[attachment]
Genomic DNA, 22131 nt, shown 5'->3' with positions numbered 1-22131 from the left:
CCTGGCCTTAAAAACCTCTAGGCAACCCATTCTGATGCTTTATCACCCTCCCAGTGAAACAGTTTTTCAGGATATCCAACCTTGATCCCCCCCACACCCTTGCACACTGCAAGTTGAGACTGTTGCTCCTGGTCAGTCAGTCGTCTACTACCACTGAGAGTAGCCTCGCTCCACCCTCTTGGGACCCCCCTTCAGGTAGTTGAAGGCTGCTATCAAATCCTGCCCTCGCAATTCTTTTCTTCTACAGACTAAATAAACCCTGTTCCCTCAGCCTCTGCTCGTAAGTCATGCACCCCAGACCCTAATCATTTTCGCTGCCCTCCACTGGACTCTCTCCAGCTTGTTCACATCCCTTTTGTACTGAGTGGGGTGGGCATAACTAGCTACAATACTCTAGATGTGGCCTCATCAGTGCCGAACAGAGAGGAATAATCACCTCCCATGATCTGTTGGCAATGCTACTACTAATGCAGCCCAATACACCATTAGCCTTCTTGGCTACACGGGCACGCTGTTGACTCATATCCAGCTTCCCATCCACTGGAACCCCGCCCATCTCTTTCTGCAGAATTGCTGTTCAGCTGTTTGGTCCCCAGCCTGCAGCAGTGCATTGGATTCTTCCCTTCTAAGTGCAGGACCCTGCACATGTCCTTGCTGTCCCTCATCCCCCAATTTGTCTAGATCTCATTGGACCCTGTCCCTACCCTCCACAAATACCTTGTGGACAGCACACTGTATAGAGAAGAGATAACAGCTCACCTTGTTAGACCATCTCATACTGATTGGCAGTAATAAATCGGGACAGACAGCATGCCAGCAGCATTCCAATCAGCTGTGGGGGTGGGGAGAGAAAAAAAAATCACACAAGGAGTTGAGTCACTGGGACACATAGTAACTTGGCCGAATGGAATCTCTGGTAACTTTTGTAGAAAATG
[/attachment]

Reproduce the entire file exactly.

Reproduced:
Genomic DNA, 22131 nt, shown 5'->3' with positions numbered 1-22131 from the left:
CCTGGCCTTAAAAACCTCTAGGCAACCCATTCTGATGCTTTATCACCCTCCCAGTGAAACAGTTTTTCAGGATATCCAACCTTGATCCCCCCCACACCCTTGCACACTGCAAGTTGAGACTGTTGCTCCTGGTCAGTCAGTCGTCTACTACCACTGAGAGTAGCCTCGCTCCACCCTCTTGGGACCCCCCTTCAGGTAGTTGAAGGCTGCTATCAAATCCTGCCCTCGCAATTCTTTTCTTCTACAGACTAAATAAACCCTGTTCCCTCAGCCTCTGCTCGTAAGTCATGCACCCCAGACCCTAATCATTTTCGCTGCCCTCCACTGGACTCTCTCCAGCTTGTTCACATCCCTTTTGTACTGAGTGGGGTGGGCATAACTAGCTACAATACTCTAGATGTGGCCTCATCAGTGCCGAACAGAGAGGAATAATCACCTCCCATGATCTGTTGGCAATGCTACTACTAATGCAGCCCAATACACCATTAGCCTTCTTGGCTACACGGGCACGCTGTTGACTCATATCCAGCTTCCCATCCACTGGAACCCCGCCCATCTCTTTCTGCAGAATTGCTGTTCAGCTGTTTGGTCCCCAGCCTGCAGCAGTGCATTGGATTCTTCCCTTCTAAGTGCAGGACCCTGCACATGTCCTTGCTGTCCCTCATCCCCCAATTTGTCTAGATCTCATTGGACCCTGTCCCTACCCTCCACAAATACCTTGTGGACAGCACACTGTATAGAGAAGAGATAACAGCTCACCTTGTTAGACCATCTCATACTGATTGGCAGTAATAAATCGGGACAGACAGCATGCCAGCAGCATTCCAATCAGCTGTGGGGGTGGGGAGAGAAAAAAAAATCACACAAGGAGTTGAGTCACTGGGACACATAGTAACTTGGCCGAATGGAATCTCTGGTAACTTTTGTAGAAAATG